Get details on GearBox Plug-in's Silver and Gold bundles
For guitarists and anyone else who records guitar, the selection of gear-modeling software is greater than ever. Tones that for decades were available only to players with an extensive collection of stompboxes, amps, and speaker cabinets are now as accessible as loading a preset from a pop-up menu. Line 6 has long been a master in the field of modeling such hardware, and one of the latest products to take advantage of the company's experience is GearBox Plug-In.
FIG. 1: The Gold and Silver bundles both come with a combination dongle and instrument interface called the TonePort DI.
Plug It In
GearBox Plug-In is based on the standalone application GearBox (Mac/Win), which has served as a software front end for Line 6's TonePort USB guitar interfaces since 2005. GearBox Plug-In is available in two bundles, Silver and Gold, which differ in the number of modeling algorithms they include (for more information, see the online bonus material at www.emusician.com).
In Line 6 parlance, a configuration of models and their settings is called a tone. Line 6 derived most of GearBox Plug-In's models and tones from the PODxt and Bass PODxt. The Gold bundle furnishes every model Line 6 makes; they're designed for guitar, bass, vocals, and general studio use.
GearBox Plug-In supports AU on the Mac, VST in Windows, and RTAS on both platforms (on the Mac, though, Steinberg Cubase users are out of luck). Because it works like any other effects plug-in, you can completely change your tone after you've recorded a track. You can't do that with the standalone GearBox (which is included with GearBox Plug-In), nor can you do that with a hardware processor without routing a send and return loop from your audio interface. You can also use different instances on different tracks for a variety of tones you can change at will. Another advantage is that plug-ins recall the settings you used for each track. You can save any tones you edit in the standalone GearBox, of course, but the plug-in saves you the step of having to load them manually when you open a sequencer file. You can also use sequencer automation to control plug-in parameters — something you can't do with a standalone program.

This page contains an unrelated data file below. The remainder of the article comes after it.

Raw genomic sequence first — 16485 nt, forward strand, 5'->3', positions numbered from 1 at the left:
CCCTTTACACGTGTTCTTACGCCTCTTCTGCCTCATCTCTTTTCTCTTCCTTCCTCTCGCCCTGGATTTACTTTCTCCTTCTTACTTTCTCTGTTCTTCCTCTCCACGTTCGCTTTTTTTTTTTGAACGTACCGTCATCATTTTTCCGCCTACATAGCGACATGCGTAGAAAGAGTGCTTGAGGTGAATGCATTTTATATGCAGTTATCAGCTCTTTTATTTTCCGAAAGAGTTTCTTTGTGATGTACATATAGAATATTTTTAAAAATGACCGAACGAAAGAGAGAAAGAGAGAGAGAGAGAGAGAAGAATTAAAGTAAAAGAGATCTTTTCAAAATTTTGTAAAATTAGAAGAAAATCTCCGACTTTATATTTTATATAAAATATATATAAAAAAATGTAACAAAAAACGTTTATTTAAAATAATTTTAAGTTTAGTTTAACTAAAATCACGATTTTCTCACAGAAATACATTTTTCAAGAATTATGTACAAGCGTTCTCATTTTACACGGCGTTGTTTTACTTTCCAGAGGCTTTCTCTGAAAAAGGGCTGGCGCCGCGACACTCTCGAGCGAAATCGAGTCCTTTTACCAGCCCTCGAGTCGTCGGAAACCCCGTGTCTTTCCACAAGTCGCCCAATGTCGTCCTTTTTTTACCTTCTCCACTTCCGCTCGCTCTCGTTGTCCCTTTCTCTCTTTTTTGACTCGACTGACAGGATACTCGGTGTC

GearBox Plug-In supports Mac OS X running on PowerPC and Intel processors, and Vista support is available to Windows users. I installed the software on my dual-processor 2.3 GHz Power Mac G5 with 4 GB of RAM and Mac OS X 10.4.10 and used it with MOTU Digital Performer 5.12 and Digidesign Pro Tools LE 7.3.
GearBox Plug-In comes with its own low-latency audio interface, the TonePort DI (see Fig. 1). The TonePort also serves as a copy-protection device that must be plugged into your computer's USB port for the software to work. The front panel offers only the basics — a ¼-inch input, a volume knob, and a button to engage a pad for instruments with active pickups. The rear gives you four ¼-inch jacks — one balanced DI (direct injection) out, two monitor outs, and one headphone out — and a USB port, which powers the device. And because it's such a small but essential unit, a slot on the back panel lets you connect a security cable.